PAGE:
It’s smart and clever and quirky and reveals the vast broad breadth of our society, et cetera, but it bugs me. The host’s voice bugs me. The pacing really, really bugs me: one line of dialogue, some music, another line of dialogue, music, a nasally injection from the host, music, and so forth. They’d take nine hours to recite an e e cummings poem, and you’d get the sense that someone had spent an entire week auditioning music that sounded perfectly lower case.I know what he means, and yet I still like the show. I hardly ever listen to it anymore since I'm unable to get a radio station--any radio station--in my apartment. So these days I hear it in my car if I happen to be in my car whenever it happens to be on and that generally only happens when I'm driving to Delaware on a weekend morning to visit my parents. Which reminds me of a story. Or rather a nonstory, kind of like the kind featured on This American Life.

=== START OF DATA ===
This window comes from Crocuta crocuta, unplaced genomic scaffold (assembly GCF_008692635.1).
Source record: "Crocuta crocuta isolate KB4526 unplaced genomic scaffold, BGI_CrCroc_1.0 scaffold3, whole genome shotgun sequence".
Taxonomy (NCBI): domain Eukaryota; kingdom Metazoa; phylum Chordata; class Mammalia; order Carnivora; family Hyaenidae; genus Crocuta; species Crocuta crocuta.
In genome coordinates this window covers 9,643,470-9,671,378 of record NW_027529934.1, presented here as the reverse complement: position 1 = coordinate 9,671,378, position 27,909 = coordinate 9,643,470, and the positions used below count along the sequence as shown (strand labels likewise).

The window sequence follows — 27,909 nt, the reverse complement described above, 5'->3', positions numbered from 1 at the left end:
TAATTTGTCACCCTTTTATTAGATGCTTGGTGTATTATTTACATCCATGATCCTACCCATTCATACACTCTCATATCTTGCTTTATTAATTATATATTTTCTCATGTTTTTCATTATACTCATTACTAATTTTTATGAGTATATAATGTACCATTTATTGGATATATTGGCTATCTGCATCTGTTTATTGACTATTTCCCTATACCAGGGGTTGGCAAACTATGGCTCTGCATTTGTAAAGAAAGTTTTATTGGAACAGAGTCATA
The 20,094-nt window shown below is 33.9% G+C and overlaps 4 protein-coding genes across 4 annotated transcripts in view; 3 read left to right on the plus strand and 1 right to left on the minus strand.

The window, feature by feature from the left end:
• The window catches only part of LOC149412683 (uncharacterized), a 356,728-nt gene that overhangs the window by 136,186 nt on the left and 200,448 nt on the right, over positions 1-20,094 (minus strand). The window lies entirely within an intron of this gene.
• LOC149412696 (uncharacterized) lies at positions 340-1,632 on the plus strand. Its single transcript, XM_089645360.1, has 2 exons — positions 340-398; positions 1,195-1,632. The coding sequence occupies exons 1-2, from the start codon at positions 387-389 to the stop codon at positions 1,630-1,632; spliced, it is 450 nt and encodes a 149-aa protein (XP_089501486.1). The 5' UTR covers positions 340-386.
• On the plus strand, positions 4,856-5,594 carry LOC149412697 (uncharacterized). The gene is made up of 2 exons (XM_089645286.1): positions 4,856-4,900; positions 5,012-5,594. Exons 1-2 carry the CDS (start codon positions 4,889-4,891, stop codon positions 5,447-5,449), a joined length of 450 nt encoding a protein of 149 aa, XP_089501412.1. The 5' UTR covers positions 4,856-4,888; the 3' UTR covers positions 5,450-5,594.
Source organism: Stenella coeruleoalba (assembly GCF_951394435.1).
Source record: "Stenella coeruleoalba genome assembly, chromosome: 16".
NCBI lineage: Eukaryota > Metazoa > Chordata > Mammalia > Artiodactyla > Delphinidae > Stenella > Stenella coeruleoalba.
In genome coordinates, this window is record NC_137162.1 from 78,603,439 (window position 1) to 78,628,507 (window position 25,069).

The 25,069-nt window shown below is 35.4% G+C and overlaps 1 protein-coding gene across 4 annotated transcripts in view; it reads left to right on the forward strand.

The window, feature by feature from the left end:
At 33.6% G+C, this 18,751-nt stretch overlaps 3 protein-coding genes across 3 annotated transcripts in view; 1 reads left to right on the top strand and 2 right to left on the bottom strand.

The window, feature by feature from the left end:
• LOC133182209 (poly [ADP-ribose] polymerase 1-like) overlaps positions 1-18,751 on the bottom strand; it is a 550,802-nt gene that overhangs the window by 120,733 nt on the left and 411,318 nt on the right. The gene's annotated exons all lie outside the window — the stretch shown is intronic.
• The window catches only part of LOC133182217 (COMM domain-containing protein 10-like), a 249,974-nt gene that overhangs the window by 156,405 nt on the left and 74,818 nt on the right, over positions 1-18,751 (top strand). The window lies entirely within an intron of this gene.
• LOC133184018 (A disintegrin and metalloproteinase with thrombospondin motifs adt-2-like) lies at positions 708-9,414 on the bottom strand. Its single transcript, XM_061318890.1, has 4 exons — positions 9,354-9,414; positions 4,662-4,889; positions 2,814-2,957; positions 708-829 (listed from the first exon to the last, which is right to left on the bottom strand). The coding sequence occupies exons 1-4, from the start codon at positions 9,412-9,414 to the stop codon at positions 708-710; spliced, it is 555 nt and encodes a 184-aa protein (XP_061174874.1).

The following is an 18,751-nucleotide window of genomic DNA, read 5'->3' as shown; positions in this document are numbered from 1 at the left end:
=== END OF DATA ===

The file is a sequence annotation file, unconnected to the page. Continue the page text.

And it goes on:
So, I generally get in my car to go see the parents just when TAL is starting. I listen to the show as I'm driving up I95 through Maryland but the reception starts to go somewhere near the Maryland/Delaware border. I generally don't care, but thrice--that's three times-- I've listened to a long meandering story about a woman who reconnects with the Polish family who sheltered her Jewish mother from the Nazis only to have the radio turn to static just as the narrator was finally--one might even say mercifully--winding up.
It's a long, convoluted story and at this point I've invested quite a lot of time in it. So I really would like to hear the end of it. I suppose I could go to the TAL website and possibly listen to it there. But that seems like an awful lot of work. And I never remember that I want to hear the whole story until I'm sitting in my car listening to it. It's kind of like Groundhog Day, only the days I repeat are months apart. And I learn nothing from the experience.